Rowan Williams – Missing the Point to a Heroic Extent
The Archbishop of Canterbury has been attacking the government for doing things that, according to him, scare people.
He specifically criticised government policies on health, education and welfare reform. He accused the government of pursuing
radical, long-term policies for which no-one voted
At the very least, there is an understandable anxiety about what democracy means in such a context.
Many have been criticising His Grace for making overtly political statements. I do not share that criticism. He is entitled to speak on such matters, and as leader of his church, even has a duty to do so. His role is to speak for the Church of England, and if that church has opinions or views that are affected by such matters, then he should present the church’s views on those matters. That is his job and his role, and he was quite appropriately speaking for the church and not claiming to speak “for Britain”.
Whether his pronouncements will have any effect is another matter. The majority in this country are not Christian now – significant numbers follow other religions, and the biggest number are atheist or agnostic. The C of E is not even the biggest Christian church in this country. (There are more Catholics practicising now than Anglicans.) Therefore most people probably do not care very much what the Archbishop thinks. That is sad, but almost certainly true.
Whether his opinions are right is even less certain.
On education, the Archbishop is talking nonsense, frankly. The government’s reforms in that area are so timid as to be almost invisible. They have really just continued with the direction the previous government was taking, and not even upped the pace. It might be valid to say that Conservative voters did not vote for measures like the “pupil premium” – under which schools in poor areas get more money – but somehow I think that wasn’t the aspect of the government’s policy that offended the Archbishop!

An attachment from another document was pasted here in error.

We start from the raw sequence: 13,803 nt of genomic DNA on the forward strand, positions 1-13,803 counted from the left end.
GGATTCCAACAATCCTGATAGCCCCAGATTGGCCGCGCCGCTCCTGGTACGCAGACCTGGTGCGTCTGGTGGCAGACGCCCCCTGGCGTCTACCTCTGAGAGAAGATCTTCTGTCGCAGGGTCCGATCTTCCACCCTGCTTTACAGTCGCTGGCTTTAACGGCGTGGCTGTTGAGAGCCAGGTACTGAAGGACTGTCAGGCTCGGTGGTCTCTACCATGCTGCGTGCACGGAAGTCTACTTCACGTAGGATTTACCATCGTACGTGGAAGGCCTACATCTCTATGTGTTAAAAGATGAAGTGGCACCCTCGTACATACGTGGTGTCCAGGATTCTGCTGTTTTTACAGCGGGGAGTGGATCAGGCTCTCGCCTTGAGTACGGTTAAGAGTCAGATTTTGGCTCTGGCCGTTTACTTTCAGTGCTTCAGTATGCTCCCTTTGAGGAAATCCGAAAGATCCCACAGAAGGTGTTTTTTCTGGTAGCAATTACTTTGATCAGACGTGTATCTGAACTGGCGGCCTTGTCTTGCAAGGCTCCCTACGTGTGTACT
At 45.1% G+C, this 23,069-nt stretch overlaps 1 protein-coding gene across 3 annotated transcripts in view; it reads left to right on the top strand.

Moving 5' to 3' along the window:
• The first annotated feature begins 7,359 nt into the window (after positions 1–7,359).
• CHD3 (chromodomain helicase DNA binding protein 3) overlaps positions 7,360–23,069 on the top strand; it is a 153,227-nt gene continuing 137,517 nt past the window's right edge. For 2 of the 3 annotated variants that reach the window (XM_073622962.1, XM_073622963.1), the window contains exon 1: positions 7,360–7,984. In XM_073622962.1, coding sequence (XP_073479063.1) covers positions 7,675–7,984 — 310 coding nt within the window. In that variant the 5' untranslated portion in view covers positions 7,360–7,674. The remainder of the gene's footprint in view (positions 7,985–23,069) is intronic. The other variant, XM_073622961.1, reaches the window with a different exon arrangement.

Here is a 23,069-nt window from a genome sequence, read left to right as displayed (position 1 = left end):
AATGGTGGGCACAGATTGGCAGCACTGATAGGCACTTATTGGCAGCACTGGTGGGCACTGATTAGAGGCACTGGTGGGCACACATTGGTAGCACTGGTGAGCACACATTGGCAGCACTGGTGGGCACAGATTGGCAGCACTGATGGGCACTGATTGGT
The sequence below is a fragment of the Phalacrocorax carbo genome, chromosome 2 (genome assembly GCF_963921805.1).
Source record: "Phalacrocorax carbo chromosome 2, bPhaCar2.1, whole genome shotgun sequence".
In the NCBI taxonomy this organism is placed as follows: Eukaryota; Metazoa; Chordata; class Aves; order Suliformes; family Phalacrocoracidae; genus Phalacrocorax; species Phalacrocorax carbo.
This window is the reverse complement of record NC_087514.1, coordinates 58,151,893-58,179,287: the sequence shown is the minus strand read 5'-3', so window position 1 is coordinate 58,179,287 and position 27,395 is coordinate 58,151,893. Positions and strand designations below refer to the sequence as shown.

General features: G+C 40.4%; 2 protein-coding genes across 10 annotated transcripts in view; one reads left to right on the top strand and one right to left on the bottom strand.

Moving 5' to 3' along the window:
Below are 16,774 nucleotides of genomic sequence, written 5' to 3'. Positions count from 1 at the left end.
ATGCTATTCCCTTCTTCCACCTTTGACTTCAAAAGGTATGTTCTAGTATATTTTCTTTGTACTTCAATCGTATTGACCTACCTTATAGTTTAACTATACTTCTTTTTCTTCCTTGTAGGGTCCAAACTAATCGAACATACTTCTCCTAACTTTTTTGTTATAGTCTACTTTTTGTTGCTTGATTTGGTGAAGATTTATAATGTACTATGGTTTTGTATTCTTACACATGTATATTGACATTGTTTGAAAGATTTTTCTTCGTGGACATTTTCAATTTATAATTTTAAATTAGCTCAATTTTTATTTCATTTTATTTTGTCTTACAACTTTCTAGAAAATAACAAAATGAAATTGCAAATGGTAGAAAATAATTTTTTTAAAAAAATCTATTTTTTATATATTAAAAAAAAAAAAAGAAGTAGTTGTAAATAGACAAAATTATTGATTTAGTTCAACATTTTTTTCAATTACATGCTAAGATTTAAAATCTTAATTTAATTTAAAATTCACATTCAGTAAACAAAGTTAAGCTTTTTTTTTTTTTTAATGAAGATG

Our education service needs fundamental and radical reform, and I see no evidence the government is providing that. The Archbishop, apparently, thinks the reforms are being introduced with “remarkable speed”. In fact, the speed is only remarkable by being so glacially slow.
On health, he is on firmer ground in the sense that the government’s health reforms are clearly in a political mess. On the other hand, he is completely wrong to suggest that the voters did not vote for the changes. Here are some of the things the Conservative manifesto said:
we will give every patient the power to choose any healthcare provider that meets NHS standards, within NHS prices. this includes independent, voluntary and community sector providers
We will strengthen the power of GPs as patients’ expert guides through the health system by:
• giving them the power to hold patients’ budgets and commission care on their behalf;
• linking their pay to the quality of their results; and,
• putting them in charge of commissioning local health services.
We will set NHS providers free to innovate by ensuring that they become autonomous foundation trusts.
The manifesto, then, was pretty explicit about the health reforms, and if nobody bothered to find out what the Conservatives thought before voting for them, I have no sympathy. Perhaps His Grace should have read the manifesto himself before the election and drawn the attention of his flock to its contents then.